Hey all! I wanted to also use this blog to talk about some of my favorite authors. One such author is Jean Shepherd.
Many of you will know him as the writer (and adult voice of Ralphie Parker) of the annual holiday favorite: A Christmas Story. It’s where I first discovered his work. I didn’t realize until I was older that this movie was based on some of Jean Shepherd’s short stories. Even though it says so right there in the opening credits of the movie, I hadn’t noticed. But when I did, I immediately went out and found said books, and boy, from the very first paragraph I was hooked!
Jean Shepherd is a writer and satirist from the mid to later 20th century who is known for his stories and essays dealing mostly with life growing up in rural Indiana. Not only does he craft an engaging story, but he tells it in a way that is both rich and visual, and to use his words “weaves a tapestry” of details that transport the reader to a time and place now long forgotten. No one can tell a story like Jean Shepherd. Only a sheer genius can engross me in a story about something as simple as the desire to buy black gum balls over red gum balls at the local candy shop.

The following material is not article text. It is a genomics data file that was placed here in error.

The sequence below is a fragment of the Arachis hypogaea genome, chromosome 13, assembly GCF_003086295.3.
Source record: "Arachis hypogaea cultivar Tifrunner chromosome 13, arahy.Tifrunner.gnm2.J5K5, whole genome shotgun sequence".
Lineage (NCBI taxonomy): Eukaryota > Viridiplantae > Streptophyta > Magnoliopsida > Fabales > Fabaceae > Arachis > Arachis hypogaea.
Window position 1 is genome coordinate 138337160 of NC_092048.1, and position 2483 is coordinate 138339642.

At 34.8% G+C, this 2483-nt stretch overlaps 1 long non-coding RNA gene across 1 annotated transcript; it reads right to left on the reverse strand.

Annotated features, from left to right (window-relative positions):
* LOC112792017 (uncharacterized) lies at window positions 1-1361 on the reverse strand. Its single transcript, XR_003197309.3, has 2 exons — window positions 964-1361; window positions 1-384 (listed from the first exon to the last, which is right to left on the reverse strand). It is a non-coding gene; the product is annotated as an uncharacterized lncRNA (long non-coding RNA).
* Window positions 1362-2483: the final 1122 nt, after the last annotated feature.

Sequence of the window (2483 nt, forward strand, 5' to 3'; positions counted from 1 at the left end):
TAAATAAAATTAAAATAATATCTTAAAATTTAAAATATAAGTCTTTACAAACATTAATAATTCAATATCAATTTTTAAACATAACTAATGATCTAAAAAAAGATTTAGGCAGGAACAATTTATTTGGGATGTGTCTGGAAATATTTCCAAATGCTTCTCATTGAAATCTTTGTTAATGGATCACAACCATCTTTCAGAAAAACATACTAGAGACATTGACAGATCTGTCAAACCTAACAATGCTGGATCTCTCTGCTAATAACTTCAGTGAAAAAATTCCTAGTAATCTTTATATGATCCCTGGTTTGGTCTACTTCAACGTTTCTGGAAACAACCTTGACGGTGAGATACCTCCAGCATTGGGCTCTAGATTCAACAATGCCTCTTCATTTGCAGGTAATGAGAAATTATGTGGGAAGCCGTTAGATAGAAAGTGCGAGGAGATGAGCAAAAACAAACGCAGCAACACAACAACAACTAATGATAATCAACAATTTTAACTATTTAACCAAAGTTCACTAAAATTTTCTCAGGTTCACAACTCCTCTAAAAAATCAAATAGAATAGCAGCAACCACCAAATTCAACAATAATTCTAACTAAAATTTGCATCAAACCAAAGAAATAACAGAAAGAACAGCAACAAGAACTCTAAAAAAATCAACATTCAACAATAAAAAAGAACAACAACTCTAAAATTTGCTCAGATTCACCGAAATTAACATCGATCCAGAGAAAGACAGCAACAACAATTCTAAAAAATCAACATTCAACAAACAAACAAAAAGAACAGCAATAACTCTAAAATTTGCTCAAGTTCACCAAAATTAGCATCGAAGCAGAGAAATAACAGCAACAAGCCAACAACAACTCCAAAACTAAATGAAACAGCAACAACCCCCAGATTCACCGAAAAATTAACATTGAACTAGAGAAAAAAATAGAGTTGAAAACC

His books include In God We Trust (All Others Pay Cash), Wanda Hickney’s Night of Golden Memories (and Other Disasters), A Fistful of Fig Newtons, and A Ferrari in the Bedroom. Many of his stories continue the saga of Ralphie, his kid brother, and “the old man”, and if you love A Christmas Story like I do, reading these stories is like getting dozens of tiny sequels. I’ve read them all countless times. And when I’m in need of inspiration, or looking to escape the modern world of technology, harkening back to a “simpler” time, Jean Shepherd’s books are what I will pick up first.
There have been a few made-for-tv movies based on Shep’s (as he is lovingly known) stories such as, Ollie Hopnoodle’s Haven of Bliss, The Phantom of the Open Hearth, The Great American Fourth of July and Other Disasters, and The Star-crossed Romance of Josephine Cosnowski. There were other feature films as well. One called My Summer Story (also known as It Runs in the Family) and the very forgettable A Christmas Story 2, but none of the above, in my opinion, compare to the charm, relatability, warmth, and authenticity of A Christmas Story.
Also, long before Jean Shepherd put pen to paper (or finger to typewriter), he had himself a radio program where one could tune in every week and hear that familiar voice telling stories in a way that only Jean Shepherd could tell. And thanks to the magic of YouTube you can find and listen to all of his old radio programs today.
If you love a solid story told in a way that is both simple and colorful, I implore you to check out Jean Shepherd’s books (and radio broadcasts!). If you do, I promise you you’re in for a real treat.
Well, that’s all for now! Thanks for stopping by! And until next time–as Jean Shepherd would say… Excelsior!